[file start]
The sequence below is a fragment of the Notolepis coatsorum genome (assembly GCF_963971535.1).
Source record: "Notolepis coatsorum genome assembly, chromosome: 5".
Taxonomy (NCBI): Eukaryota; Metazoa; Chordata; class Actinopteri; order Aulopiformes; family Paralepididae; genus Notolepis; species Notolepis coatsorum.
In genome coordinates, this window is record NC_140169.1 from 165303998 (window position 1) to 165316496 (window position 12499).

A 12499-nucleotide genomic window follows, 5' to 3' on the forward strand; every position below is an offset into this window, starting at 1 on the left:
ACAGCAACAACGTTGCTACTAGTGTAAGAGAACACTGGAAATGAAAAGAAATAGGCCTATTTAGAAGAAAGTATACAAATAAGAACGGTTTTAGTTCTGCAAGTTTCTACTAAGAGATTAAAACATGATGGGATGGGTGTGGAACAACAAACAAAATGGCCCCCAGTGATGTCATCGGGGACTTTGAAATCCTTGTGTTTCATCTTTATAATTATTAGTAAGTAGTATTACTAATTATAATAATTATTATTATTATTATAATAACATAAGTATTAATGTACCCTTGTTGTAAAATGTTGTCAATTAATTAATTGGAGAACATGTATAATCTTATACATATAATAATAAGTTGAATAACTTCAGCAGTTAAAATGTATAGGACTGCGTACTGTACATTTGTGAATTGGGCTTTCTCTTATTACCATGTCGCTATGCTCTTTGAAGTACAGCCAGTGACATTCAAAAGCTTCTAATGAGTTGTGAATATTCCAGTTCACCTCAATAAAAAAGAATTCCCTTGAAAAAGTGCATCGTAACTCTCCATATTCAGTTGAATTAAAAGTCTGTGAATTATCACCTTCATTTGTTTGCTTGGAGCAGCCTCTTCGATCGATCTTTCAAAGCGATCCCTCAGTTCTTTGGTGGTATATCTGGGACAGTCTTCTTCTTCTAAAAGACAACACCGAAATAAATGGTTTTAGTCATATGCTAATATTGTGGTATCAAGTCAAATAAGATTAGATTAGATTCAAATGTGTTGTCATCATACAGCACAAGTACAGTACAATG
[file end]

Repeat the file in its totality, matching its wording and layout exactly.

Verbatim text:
The sequence below is a fragment of the Notolepis coatsorum genome (assembly GCF_963971535.1).
Source record: "Notolepis coatsorum genome assembly, chromosome: 5".
Taxonomy (NCBI): Eukaryota; Metazoa; Chordata; class Actinopteri; order Aulopiformes; family Paralepididae; genus Notolepis; species Notolepis coatsorum.
In genome coordinates, this window is record NC_140169.1 from 165303998 (window position 1) to 165316496 (window position 12499).

A 12499-nucleotide genomic window follows, 5' to 3' on the forward strand; every position below is an offset into this window, starting at 1 on the left:
ACAGCAACAACGTTGCTACTAGTGTAAGAGAACACTGGAAATGAAAAGAAATAGGCCTATTTAGAAGAAAGTATACAAATAAGAACGGTTTTAGTTCTGCAAGTTTCTACTAAGAGATTAAAACATGATGGGATGGGTGTGGAACAACAAACAAAATGGCCCCCAGTGATGTCATCGGGGACTTTGAAATCCTTGTGTTTCATCTTTATAATTATTAGTAAGTAGTATTACTAATTATAATAATTATTATTATTATTATAATAACATAAGTATTAATGTACCCTTGTTGTAAAATGTTGTCAATTAATTAATTGGAGAACATGTATAATCTTATACATATAATAATAAGTTGAATAACTTCAGCAGTTAAAATGTATAGGACTGCGTACTGTACATTTGTGAATTGGGCTTTCTCTTATTACCATGTCGCTATGCTCTTTGAAGTACAGCCAGTGACATTCAAAAGCTTCTAATGAGTTGTGAATATTCCAGTTCACCTCAATAAAAAAGAATTCCCTTGAAAAAGTGCATCGTAACTCTCCATATTCAGTTGAATTAAAAGTCTGTGAATTATCACCTTCATTTGTTTGCTTGGAGCAGCCTCTTCGATCGATCTTTCAAAGCGATCCCTCAGTTCTTTGGTGGTATATCTGGGACAGTCTTCTTCTTCTAAAAGACAACACCGAAATAAATGGTTTTAGTCATATGCTAATATTGTGGTATCAAGTCAAATAAGATTAGATTAGATTCAAATGTGTTGTCATCATACAGCACAAGTACAGTACAATG